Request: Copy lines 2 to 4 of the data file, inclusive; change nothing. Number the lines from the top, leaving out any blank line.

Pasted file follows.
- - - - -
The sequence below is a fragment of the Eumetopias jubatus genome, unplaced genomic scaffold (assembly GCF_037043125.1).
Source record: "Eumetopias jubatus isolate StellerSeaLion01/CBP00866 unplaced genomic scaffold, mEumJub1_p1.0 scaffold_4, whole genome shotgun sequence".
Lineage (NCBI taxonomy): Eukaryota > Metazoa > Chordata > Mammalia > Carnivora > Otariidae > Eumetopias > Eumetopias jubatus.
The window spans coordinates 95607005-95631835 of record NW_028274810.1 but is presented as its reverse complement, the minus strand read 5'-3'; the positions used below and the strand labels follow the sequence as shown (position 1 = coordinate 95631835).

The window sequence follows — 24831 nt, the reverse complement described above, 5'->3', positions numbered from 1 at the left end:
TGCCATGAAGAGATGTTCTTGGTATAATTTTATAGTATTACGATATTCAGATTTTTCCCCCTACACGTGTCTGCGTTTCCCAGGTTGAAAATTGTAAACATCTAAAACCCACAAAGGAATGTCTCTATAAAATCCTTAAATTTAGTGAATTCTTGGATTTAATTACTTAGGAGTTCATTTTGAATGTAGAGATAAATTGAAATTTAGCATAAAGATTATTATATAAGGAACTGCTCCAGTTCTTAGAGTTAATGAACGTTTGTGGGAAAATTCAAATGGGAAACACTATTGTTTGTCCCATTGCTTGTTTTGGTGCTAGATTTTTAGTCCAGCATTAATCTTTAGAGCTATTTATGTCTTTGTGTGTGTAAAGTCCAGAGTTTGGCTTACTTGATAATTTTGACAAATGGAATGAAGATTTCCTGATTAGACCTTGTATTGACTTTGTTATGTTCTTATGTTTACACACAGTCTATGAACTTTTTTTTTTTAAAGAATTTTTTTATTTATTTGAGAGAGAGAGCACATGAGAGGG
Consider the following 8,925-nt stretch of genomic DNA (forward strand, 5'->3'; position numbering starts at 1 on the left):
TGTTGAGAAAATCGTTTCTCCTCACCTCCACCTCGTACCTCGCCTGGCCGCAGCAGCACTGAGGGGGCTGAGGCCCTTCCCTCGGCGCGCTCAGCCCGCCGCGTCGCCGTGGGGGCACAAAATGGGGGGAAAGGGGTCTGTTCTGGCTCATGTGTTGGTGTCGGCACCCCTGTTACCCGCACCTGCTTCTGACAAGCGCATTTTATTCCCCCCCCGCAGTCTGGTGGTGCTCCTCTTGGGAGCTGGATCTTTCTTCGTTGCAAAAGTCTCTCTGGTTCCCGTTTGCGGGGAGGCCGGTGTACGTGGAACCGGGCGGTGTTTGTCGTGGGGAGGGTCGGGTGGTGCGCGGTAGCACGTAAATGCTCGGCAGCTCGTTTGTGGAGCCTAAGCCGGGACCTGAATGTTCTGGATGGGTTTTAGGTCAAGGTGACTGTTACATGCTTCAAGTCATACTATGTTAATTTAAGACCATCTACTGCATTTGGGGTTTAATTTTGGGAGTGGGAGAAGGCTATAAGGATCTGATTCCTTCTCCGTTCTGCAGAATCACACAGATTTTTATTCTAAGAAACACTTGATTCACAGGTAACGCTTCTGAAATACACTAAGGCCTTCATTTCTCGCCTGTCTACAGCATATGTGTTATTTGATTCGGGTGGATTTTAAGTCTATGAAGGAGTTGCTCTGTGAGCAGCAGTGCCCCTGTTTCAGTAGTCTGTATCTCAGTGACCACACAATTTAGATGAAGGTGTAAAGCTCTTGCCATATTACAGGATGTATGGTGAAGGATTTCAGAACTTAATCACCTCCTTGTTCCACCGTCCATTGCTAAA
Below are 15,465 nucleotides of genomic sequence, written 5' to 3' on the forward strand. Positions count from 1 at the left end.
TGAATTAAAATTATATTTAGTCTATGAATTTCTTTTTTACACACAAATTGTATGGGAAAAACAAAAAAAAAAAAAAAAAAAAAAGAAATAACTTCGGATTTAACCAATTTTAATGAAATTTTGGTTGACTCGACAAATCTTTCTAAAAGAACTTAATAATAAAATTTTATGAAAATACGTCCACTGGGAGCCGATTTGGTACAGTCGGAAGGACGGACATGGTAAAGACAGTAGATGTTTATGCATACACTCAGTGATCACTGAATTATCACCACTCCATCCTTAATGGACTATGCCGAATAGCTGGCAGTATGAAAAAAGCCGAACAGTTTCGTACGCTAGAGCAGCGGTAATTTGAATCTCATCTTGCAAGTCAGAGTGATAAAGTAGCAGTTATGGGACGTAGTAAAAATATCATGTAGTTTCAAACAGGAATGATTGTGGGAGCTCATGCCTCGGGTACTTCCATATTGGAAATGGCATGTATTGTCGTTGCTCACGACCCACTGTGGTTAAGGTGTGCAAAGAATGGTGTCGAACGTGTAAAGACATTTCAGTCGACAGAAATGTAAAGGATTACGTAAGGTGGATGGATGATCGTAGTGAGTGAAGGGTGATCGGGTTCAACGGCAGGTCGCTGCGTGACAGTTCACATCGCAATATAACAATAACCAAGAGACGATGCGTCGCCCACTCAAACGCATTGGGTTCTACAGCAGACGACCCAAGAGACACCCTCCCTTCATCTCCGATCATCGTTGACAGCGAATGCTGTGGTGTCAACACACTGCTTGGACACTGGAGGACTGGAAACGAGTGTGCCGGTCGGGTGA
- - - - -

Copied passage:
Source record: "Eumetopias jubatus isolate StellerSeaLion01/CBP00866 unplaced genomic scaffold, mEumJub1_p1.0 scaffold_4, whole genome shotgun sequence".
Lineage (NCBI taxonomy): Eukaryota > Metazoa > Chordata > Mammalia > Carnivora > Otariidae > Eumetopias > Eumetopias jubatus.
The window spans coordinates 95607005-95631835 of record NW_028274810.1 but is presented as its reverse complement, the minus strand read 5'-3'; the positions used below and the strand labels follow the sequence as shown (position 1 = coordinate 95631835).